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On Wednesday, Jeremy Hunt announced that the English breast screening programme had suffered a computer failure, resulting in an estimated 450,000 women not receiving their final breast screening invitation since 2009. This has triggered widespread concern, and is being widely covered by the media.

In his announcement, the Secretary of State for Health and Social Care also said that between 135 and 270 women may have “had their lives shortened as a result” of the error. These numbers are estimates. But, more worryingly, that phrasing is now being reported as a fact of the number of lives lost, rather than an estimate. It’s not possible to know for sure how accurate this figure may be, but talking about it in this way, before the findings of the independent inquiry into the error has even started, has served to stir fear.

That’s why, for women who may have been affected, this announcement is causing worry and distress. And the latest reports of NHS helplines being inundated with calls backs this up.

How reliable is this estimate?

Professor of the Public Understanding of Risk, Sir David Speigelhalter, has pointed out that the 135-270 ‘lives shortened’ claim is likely to be misleading. In part this is because the benefit of screening in older women is more controversial than in younger age groups.

There also isn’t good evidence on what happens if a woman misses her last screen, but has attended previous ones – so it’s unclear how much of an impact one missed screen might have. This of course should not take away from the fact that women affected have had their choice to participate in the screening programme taken away and, potentially, the chance to have a breast cancer diagnosed earlier than it would otherwise have been.

And as Speigelhalter says, screening comes with harms as well as benefits. The fact these harms may have been avoided for some women also needs to be considered. If we accept Jeremy Hunt’s 270 lives shortened figure, Spiegelhalter estimates that “up to 800 women may have been saved from harm by not sending them their final screening appointment letter.” [emphasis in original]

Breast screening error—women need reassurance, not misleading statistics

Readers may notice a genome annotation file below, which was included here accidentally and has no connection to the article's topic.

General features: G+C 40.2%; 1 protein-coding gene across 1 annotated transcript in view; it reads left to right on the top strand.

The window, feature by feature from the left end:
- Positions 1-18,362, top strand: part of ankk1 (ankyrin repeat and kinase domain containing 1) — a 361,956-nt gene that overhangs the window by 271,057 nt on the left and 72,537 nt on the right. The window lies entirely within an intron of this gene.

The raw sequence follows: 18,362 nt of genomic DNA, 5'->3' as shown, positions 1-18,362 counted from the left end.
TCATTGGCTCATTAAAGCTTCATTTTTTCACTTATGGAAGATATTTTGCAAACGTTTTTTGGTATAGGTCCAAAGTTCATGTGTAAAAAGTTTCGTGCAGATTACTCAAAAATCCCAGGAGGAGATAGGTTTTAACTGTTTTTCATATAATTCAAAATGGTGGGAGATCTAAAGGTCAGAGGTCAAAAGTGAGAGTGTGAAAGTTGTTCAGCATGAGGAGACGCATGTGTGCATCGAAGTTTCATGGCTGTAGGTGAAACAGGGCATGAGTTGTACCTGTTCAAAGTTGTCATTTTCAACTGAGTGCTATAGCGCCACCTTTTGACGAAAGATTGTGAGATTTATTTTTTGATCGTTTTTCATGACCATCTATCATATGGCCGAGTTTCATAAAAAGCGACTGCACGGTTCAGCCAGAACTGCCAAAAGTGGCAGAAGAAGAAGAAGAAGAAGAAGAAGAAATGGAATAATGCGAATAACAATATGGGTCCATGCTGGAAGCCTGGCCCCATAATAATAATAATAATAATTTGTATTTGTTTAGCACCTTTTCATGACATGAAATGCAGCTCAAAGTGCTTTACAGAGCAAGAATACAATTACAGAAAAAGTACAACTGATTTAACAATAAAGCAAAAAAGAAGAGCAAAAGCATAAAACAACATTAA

Credit: Cancer Research UK

This is down to overdiagnosis. While there’s good evidence that the breast screening programme benefits women through early detection of breast cancers, screening also harms some of the women taking part. These women do not benefit from earlier detection of disease but instead have slow-growing, harmless breast cancers picked up through screening, when they would have otherwise gone undetected. For every 1000 women who take part in the UK screening programme, 5 will have their life saved, but 17 will be unnecessarily treated for a harmless cancer that would not have caused symptoms.

Overdiagnosis can become more likely when screening older women, as they have a shorter life expectancy and any cancer diagnosed early has less chance of becoming life-threatening. How the benefits of screening older women stack up against the harms of overdiagnosis and overtreatment isn’t clear, which is why, when there aren’t any IT errors, the UK screening programme stops inviting women at age 70.

The role of the AgeX clinical trial?

AgeX, the age extension trial, which in part helped to uncover the algorithm failure, aims to understand more about screening older women (as well as women from age 47-49). Public Health England set up this trial to gather better data to inform the breast screening programme and the service it should offer to women.

Some have taken aim at this study as being to blame for the error. But this thoughtful piece from The Guardian, examining the validity of the “270 deaths” figure as well as the estimate that 450,000 women have been affected, says otherwise.

Among all this debate, it’s important not to lose sight of the alarm caused to women and their families – and heightened by the rhetoric in the media. We need to understand what the actual impact may have been, which is the job of the independent inquiry that has been set up to study individual medical histories of the women affected.

But even then, it may be hard to find out what might have happened had this failure not taken place. In part because it is incredibly difficult to unpick what could have happened to each individual woman, as well as the difficulty in pinning down the precise benefits that final breast screening appointment may offer.

The breast screening programme has been set up to offer women aged 50-70 screening, and it failed to do that for some women in their final screening round. Thousands had a choice they should have been afforded taken away from them. But breast screening isn’t perfect, and the issue is more complex than simple but alarming headlines might lead us to believe.

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